Our Relationship With Fear

It seems that whenever the word cancer is mentioned it triggers so much negative stuff, and three of the most popular words used are misery, tragedy and death. Is it any wonder that we are scared of what may lie in front of us or our loved ones, when we hear these words? But fear itself can be so destructive, and can actually inhibit our possible recovery. Even if we are aware of these facts how do we stop that emotion impacting on our health? It feels like a double whammy, not only getting diagnosed with cancer but then suffering with the emotional side and the effects of fear.

This week’s post is prompted by two very different communications I have had recently. The first was with a friend of mine in America, ( Rick Boulay) who is an oncologist and sent me a copy of a recent presentation he did, talking about how the emotion of fear can in fact inhibit our recovery  This is something I have always been aware of, but when I listened to the presentation there was such clear medical evidence as to why this is so, and it felt very credible coming from a senior clinician in this way. But secondly and probably more impactful, I met a man who had been diagnosed with prostate cancer, had surgery and been given the ‘all clear,’ but psychologically felt unable to resume his life. He had taken to drinking and did not feel able to return to work and was slipping into a downward spiral.

My work involves raising awareness and improving support around the psychological and emotional issues of cancer. In my personal experience many of us may suffer more mentally than we do physically, as the emotional scars can take longer to heal than any physical ones. Not just the people who are directly affected by cancer but loved ones friends and relatives also. During my eight years as a patient, I have seen many people at various stages of their journey, but rarely can I say that cancer has not changed them. Most, including myself are very different people now, many living from blood test to blood test or appointment to appointment.

Some of us are lucky to have got to remission, but that of course is far from the end of the story. The ‘fear’ we have developed will never leave us, and in many cases keep eating away at us, doing more longer term damage than the disease itself. I wondered if it was possible to be a Cancer Phobic (Carcinophobia) and apparently it is! These days we talk so much about cancer and it’s effects that I wonder if we are creating an extra element of fear for many?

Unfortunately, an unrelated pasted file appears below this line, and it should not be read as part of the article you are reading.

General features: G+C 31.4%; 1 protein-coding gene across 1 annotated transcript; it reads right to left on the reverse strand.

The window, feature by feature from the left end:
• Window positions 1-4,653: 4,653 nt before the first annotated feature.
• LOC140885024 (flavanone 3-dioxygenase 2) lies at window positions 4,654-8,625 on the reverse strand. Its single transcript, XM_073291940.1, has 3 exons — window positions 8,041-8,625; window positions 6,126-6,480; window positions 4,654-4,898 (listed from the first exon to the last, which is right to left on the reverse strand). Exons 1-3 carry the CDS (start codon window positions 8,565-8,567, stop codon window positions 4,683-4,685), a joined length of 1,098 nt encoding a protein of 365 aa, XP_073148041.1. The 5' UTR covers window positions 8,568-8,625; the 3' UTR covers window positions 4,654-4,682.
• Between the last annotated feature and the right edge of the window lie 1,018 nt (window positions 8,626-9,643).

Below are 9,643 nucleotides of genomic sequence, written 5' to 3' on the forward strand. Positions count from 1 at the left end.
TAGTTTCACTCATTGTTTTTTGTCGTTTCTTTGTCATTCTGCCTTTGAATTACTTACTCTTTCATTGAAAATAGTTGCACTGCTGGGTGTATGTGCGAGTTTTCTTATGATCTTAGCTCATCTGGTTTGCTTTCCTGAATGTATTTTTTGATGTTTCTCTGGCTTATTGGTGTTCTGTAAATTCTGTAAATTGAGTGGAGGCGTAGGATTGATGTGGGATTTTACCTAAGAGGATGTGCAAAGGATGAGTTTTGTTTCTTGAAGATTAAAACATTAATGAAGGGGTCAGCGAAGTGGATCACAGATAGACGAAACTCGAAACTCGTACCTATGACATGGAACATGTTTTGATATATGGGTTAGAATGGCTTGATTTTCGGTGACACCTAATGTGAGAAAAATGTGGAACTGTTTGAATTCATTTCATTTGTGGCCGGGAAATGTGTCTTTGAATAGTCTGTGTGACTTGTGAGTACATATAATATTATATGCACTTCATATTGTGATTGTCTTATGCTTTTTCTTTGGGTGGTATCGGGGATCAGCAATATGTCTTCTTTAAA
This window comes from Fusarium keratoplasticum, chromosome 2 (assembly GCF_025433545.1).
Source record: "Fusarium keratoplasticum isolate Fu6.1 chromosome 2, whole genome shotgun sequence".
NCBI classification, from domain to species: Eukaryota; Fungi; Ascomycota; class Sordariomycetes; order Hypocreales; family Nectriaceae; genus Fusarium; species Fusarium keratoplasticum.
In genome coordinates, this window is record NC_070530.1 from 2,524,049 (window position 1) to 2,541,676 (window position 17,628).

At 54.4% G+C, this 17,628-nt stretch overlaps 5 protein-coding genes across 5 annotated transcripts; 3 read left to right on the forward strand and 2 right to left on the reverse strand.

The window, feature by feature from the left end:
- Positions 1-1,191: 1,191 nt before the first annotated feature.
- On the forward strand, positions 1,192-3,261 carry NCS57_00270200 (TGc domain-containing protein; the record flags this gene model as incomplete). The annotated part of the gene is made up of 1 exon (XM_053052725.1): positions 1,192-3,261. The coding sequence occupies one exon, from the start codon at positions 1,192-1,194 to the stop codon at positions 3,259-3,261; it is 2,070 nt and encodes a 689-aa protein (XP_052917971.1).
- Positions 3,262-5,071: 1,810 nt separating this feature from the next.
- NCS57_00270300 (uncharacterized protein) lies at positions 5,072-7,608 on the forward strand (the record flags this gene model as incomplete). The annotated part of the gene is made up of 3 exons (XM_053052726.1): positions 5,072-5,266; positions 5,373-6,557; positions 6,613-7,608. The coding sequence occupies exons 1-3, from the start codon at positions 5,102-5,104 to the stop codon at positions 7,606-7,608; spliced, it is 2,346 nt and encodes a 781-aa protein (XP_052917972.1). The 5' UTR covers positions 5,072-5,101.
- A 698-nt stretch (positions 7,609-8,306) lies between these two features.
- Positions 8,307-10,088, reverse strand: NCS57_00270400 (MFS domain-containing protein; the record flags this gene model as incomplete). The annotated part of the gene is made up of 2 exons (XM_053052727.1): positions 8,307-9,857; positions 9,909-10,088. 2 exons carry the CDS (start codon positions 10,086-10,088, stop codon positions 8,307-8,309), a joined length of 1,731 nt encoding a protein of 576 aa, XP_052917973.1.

When I was diagnosed I was immediately gripped by fear, not just about my disease, but about my work and life. I had been told the worst scenario, but what frightened me most was entering a new stage of my life where I was no longer in control, and waiting to see what nature decided was my fate, knowing that there was very little I could do to influence the outcome. I have spent the last eight years living that way, and although I am used to it, it most definitely has not become easier.

Living with constant uncertainty is very unsettling, and when you are used to having regular setbacks it becomes difficult to exist without an element of fear in your life.But reality tells us that much of what we imagine will never actually occur, and in many cases things will never be as bad as we think they might. But how do you control such a destructive emotion? Possibly one of the most famous quotes of all time about fear is this one from Franklin D Roosevelt, which describes things quite nicely!  “The only thing we have to fear is fear it’self – nameless, unreasoning, unjustified, terror which paralyzes needed efforts to convert retreat into advance.”

That quote tells us how the emotion of fear stops us from doing what we really need to protect ourselves, and this can certainly be the case in the cancer world. It becomes very difficult not to focus on what MAY happen and concentrate on what actually is happening! These days many more cancers are treatable and in a lot of cases curable, and there are certainly more people surviving cancer than there were, so there should be an opportunity for optimism, but I don’t imagine when facing a cancer diagnosis too many people would be feeling optimistic.

Since my own journey started I am no longer frightened of cancer and it’s associated treatments, because I have had almost every treatment known to man, and days that I thought I would never wake up, yet amazingly I am still here! I have faced up to my own mortality which it was felt would have been a few years ago now. Cancer has empowered me in many ways, and removed so much fear from my life. But it has also taken most of the things that I previously enjoyed, which I guess is the trade off we seem to always have. My concern is how I will cope in survivorship, without much of  what I had previously taken for granted, that my body can no longer provide. So far I am getting by, but my choices are few, and much of what happens is now out of my hands.

Can we control our emotions, very rarely I suggest, and fear is one that seems to affect us all differently. Some show physical signs of stress and others don’t, but what we do know is that our health will suffer because of it. If you add to the fact that you are dealing with cancer and all associated with it you can understand how unhelpful this emotion can be. I think it will be many years yet before we will feel anything positive once the word cancer is mentioned!